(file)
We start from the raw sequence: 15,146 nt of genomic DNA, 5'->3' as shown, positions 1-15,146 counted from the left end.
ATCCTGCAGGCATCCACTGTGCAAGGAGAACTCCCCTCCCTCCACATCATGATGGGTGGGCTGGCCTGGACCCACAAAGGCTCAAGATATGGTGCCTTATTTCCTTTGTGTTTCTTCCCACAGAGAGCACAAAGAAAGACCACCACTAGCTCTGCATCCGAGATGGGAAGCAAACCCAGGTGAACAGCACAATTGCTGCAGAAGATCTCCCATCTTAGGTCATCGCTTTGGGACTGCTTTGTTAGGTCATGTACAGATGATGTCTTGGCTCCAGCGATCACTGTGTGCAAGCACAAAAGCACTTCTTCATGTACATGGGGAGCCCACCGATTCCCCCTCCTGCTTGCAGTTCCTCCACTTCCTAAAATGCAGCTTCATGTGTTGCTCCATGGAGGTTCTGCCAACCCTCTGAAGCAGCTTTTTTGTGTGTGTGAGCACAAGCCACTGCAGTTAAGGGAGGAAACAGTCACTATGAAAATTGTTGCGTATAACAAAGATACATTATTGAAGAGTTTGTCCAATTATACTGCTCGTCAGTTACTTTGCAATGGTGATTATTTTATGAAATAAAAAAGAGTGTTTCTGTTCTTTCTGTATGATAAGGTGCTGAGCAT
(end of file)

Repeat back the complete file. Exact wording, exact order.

We start from the raw sequence: 15,146 nt of genomic DNA, 5'->3' as shown, positions 1-15,146 counted from the left end.
ATCCTGCAGGCATCCACTGTGCAAGGAGAACTCCCCTCCCTCCACATCATGATGGGTGGGCTGGCCTGGACCCACAAAGGCTCAAGATATGGTGCCTTATTTCCTTTGTGTTTCTTCCCACAGAGAGCACAAAGAAAGACCACCACTAGCTCTGCATCCGAGATGGGAAGCAAACCCAGGTGAACAGCACAATTGCTGCAGAAGATCTCCCATCTTAGGTCATCGCTTTGGGACTGCTTTGTTAGGTCATGTACAGATGATGTCTTGGCTCCAGCGATCACTGTGTGCAAGCACAAAAGCACTTCTTCATGTACATGGGGAGCCCACCGATTCCCCCTCCTGCTTGCAGTTCCTCCACTTCCTAAAATGCAGCTTCATGTGTTGCTCCATGGAGGTTCTGCCAACCCTCTGAAGCAGCTTTTTTGTGTGTGTGAGCACAAGCCACTGCAGTTAAGGGAGGAAACAGTCACTATGAAAATTGTTGCGTATAACAAAGATACATTATTGAAGAGTTTGTCCAATTATACTGCTCGTCAGTTACTTTGCAATGGTGATTATTTTATGAAATAAAAAAGAGTGTTTCTGTTCTTTCTGTATGATAAGGTGCTGAGCAT